Carlos V.R. Brown, Kelli Hejl, Amy D. Mandaville, Paul E. Chaney, et al.
Journal of Critical Care, February 2011, Vol. 26, Issue 1, Pages 108.e9-108.e13
Swallowing dysfunction can occur after mechanical ventilation, leading to complications such as aspiration and pneumonia. After mechanical ventilation, authors have recommended evaluating patients with contrast studies or endoscopy to identify patients at risk for swallowing dysfunction and aspiration. The purpose of the study was to determine if a bedside swallowing evaluation (BSE) can identify patients with swallowing dysfunction after mechanical ventilation.
This is a 1-year (2008) prospective study of all adult trauma patients admitted to the intensive care unit requiring mechanical ventilation. Upon separation from mechanical, all patients received a BSE. The BSE used mental status, facial symmetry, swallow reflex, and oral ice chips and water to identify swallowing dysfunction. Patients who passed the BSE were advanced to oral intake per physician orders, whereas patients who failed the BSE were allowed nothing by mouth.
A total of 345 patients were included; 54 died before separation from mechanical ventilation and were excluded. The remaining 291 patients underwent BSE after separation from mechanical ventilation, with 143 (49%) passing and 148 (51%) failing. Patients who failed the BSE required mechanical ventilation longer than those who passed (14 ± 13 vs 5 ± 20 days, P = .001). In addition, only 23% of patients extubated within 72 hours failed the BSE, whereas 78% of those intubated more than 72 hours failed the BSE (P < .001). All patients who passed the BSE were discharged from the hospital without a clinical aspiration event. Independent risk factors for failure of BSE included tracheostomy, older age, prolonged mechanical ventilation, delirium tremens, traumatic brain injury, and spine fracture. Three (2%) patients who failed the BSE had a clinical aspiration event despite taking nothing by mouth.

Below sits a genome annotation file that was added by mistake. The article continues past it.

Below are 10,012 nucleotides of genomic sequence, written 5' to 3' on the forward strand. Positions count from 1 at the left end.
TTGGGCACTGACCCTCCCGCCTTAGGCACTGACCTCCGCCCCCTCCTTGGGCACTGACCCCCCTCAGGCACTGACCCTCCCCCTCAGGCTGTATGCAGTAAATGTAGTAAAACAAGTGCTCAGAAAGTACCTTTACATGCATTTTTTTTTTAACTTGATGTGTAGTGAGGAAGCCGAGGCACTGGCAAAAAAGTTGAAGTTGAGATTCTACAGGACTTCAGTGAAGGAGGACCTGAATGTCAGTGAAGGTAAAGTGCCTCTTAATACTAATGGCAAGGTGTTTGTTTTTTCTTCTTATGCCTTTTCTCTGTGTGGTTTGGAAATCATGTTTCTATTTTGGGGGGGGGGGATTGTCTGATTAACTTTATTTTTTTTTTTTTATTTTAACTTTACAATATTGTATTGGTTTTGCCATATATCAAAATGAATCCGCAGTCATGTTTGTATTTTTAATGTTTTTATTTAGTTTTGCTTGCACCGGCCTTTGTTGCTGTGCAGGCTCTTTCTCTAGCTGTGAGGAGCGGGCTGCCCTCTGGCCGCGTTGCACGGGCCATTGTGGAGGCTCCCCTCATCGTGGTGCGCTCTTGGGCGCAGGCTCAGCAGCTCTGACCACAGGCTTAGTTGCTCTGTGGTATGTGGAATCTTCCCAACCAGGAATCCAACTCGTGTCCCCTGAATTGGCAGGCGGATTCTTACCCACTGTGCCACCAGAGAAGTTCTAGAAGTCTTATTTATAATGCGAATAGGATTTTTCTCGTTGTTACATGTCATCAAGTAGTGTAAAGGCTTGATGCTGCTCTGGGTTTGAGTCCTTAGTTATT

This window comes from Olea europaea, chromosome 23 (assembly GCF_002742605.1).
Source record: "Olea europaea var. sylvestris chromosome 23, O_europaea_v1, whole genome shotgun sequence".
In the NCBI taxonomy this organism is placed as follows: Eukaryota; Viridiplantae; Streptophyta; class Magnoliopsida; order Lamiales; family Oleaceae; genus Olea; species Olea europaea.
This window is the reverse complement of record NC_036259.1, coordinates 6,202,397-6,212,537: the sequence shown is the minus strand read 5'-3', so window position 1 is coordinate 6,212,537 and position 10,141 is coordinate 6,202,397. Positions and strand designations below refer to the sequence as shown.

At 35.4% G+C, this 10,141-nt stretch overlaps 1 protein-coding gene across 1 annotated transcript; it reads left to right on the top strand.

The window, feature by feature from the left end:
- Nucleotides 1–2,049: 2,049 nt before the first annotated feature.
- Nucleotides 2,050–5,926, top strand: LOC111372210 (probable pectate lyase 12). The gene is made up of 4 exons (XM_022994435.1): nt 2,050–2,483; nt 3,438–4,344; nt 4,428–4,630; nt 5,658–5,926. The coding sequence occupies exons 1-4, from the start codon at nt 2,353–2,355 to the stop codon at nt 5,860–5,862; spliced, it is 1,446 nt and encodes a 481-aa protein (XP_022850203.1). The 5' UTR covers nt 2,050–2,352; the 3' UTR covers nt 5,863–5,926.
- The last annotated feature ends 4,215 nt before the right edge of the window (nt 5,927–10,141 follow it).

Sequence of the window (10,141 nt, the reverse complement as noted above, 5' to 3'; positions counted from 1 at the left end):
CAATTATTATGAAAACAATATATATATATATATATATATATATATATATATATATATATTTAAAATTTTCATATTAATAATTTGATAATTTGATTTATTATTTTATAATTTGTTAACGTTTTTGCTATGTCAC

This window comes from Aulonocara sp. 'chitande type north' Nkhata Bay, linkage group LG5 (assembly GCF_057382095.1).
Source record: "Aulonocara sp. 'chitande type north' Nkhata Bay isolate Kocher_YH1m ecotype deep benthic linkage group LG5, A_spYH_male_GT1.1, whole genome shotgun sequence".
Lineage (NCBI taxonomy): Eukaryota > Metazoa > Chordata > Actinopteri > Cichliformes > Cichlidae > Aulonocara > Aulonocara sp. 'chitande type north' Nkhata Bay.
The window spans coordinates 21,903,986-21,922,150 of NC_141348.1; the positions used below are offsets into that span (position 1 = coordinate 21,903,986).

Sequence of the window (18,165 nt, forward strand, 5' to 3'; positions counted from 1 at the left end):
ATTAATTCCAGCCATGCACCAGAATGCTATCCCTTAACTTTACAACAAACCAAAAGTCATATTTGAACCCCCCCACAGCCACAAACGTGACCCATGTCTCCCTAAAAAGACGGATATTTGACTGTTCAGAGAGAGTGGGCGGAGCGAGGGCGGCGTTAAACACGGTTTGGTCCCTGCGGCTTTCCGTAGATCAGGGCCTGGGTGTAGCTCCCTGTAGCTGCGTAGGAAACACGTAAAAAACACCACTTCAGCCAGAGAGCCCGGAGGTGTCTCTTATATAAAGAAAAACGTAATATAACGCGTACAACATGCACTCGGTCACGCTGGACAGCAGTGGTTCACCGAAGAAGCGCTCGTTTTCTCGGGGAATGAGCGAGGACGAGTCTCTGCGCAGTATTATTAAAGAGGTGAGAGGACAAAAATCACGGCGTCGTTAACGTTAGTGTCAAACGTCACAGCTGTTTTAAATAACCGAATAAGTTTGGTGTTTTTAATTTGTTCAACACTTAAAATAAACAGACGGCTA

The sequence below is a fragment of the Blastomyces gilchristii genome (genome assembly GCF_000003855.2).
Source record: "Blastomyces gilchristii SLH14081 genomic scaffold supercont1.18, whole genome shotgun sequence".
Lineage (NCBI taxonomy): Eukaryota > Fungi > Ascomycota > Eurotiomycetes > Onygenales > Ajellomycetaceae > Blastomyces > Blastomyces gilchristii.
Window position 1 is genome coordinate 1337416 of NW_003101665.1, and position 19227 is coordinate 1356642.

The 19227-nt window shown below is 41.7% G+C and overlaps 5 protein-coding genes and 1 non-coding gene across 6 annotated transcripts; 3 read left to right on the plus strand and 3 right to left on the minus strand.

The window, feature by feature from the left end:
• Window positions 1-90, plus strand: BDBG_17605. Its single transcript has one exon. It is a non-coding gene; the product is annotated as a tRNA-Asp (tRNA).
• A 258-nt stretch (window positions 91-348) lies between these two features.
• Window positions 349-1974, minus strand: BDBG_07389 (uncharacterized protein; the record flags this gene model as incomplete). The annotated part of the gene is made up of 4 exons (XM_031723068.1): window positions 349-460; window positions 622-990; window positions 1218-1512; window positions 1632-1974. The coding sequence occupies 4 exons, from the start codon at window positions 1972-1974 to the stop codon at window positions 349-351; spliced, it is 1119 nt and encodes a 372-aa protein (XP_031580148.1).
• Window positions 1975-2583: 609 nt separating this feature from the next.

A simple BSE can be used to identify patients at risk for swallowing dysfunction after mechanical ventilation. More importantly, BSE can safely clear patients without swallowing dysfunction, avoiding costly and time-consuming contrast studies or endoscopic evaluation.
Macht M, Wimbish T, Clark BJ, Benson AB, Burnham EL, Williams A, Moss M.
J Crit Care. 2012 Oct 17. pii: S0883-9441(12)00235-3. doi: 10.1016/j.jcrc.2012.07.016. [Epub ahead of print]
This study sought to determine the utilization of speech-language pathologist (SLPs) for the diagnosis and treatment of post-extubation dysphagia in survivors of mechanical ventilation.
We designed, validated, and mailed a survey to 1,966 inpatient SLPs who routinely evaluate patients for post-extubation dysphagia.
Most SLP diagnostic evaluations (60%; 95% CI, 59%-62%) were performed using clinical techniques with uncertain accuracy. Instrumental diagnostic tests (such as fluoroscopy and endoscopy) are more likely to be available at university than community hospitals. After adjusting for hospital size and academic affiliation, instrumental test use varied significantly by geographical region. Treatments for post-extubation dysphagia usually involved dietary adjustment (76%; 95% CI, 73-79%) and postural changes/compensatory maneuvers (86%; 95% CI, 84-88%), rather than on interventions aimed to improve swallowing function (24%; 95% CI, 21-27%).
SLPs frequently evaluate acute respiratory failure survivors. However, diagnostic evaluations rely mainly upon bedside techniques with uncertain accuracy. The use of instrumental tests varies by geographic location and university affiliation. Current diagnostic practices and feeding decisions for critically ill patients should be viewed with caution until further studies determine the accuracy of bedside detection methods.